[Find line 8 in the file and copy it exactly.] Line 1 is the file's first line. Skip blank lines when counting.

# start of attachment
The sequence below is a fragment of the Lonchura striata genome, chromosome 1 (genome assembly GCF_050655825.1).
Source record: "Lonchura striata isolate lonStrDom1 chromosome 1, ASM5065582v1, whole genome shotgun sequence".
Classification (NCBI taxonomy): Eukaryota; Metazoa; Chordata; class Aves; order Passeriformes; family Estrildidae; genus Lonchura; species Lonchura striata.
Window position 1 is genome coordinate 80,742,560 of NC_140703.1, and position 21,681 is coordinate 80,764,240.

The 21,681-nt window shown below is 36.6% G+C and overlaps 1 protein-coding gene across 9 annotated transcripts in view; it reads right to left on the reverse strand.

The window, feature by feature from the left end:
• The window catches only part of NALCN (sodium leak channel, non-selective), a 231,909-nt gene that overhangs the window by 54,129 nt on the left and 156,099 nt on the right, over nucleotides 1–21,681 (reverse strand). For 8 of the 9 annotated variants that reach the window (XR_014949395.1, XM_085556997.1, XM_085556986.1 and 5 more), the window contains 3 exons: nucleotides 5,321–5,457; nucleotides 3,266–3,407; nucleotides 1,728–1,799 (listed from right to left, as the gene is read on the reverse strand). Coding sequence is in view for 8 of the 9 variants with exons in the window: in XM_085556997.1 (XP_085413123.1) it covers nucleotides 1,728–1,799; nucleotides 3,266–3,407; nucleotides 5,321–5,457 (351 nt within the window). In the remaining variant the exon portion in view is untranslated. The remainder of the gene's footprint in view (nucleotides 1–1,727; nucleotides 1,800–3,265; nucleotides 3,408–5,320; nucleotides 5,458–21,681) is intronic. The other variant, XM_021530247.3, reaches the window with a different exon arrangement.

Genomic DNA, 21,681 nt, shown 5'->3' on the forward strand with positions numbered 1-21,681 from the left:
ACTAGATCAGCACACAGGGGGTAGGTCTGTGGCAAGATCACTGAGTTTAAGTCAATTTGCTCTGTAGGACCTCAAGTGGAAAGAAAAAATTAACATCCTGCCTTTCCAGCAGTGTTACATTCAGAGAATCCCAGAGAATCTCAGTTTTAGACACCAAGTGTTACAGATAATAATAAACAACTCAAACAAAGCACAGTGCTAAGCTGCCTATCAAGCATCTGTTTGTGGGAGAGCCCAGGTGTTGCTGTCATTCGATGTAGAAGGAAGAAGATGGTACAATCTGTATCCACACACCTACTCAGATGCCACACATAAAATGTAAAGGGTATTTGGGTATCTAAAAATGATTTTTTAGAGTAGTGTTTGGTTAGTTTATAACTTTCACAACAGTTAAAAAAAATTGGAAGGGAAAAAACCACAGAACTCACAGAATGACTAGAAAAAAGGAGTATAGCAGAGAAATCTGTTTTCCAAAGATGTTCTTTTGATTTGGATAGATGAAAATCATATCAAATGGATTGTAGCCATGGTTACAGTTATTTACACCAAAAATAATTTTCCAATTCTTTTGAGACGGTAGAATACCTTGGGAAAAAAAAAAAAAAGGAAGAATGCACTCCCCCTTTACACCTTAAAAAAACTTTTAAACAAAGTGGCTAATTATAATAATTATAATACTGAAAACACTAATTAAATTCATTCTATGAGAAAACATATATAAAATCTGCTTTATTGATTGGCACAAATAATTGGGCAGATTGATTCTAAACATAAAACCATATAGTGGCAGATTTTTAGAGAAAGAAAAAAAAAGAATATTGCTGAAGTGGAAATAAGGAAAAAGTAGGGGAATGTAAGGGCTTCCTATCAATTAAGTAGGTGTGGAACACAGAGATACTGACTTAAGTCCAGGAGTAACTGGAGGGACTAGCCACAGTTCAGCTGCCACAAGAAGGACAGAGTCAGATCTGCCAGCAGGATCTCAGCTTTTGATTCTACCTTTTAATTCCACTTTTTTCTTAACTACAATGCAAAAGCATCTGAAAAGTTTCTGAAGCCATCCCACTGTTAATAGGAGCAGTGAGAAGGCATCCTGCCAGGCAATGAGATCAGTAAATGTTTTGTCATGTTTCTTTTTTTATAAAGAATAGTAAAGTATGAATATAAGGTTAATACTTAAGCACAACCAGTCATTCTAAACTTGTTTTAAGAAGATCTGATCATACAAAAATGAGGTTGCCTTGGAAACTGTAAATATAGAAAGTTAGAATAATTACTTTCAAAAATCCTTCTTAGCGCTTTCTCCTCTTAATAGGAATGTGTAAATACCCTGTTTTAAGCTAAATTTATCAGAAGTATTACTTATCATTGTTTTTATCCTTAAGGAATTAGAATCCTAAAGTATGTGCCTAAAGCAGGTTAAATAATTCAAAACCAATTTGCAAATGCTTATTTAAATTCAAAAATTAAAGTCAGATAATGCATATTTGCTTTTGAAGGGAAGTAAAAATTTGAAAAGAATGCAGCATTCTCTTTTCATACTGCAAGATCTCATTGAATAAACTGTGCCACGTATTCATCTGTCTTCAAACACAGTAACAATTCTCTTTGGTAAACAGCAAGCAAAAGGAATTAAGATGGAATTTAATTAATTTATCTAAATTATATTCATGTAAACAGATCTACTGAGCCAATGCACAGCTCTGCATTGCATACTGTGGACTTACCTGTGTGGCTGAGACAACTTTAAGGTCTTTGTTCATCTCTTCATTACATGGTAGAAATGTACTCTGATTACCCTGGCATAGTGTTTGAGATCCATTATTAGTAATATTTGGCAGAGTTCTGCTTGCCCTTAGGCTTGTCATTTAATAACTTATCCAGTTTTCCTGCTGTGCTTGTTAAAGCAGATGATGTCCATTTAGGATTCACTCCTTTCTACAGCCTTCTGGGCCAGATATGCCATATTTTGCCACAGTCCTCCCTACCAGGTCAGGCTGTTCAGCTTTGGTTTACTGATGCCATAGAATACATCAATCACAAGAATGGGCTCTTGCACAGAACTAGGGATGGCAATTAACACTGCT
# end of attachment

Genomic DNA, 21,681 nt, shown 5'->3' on the forward strand with positions numbered 1-21,681 from the left: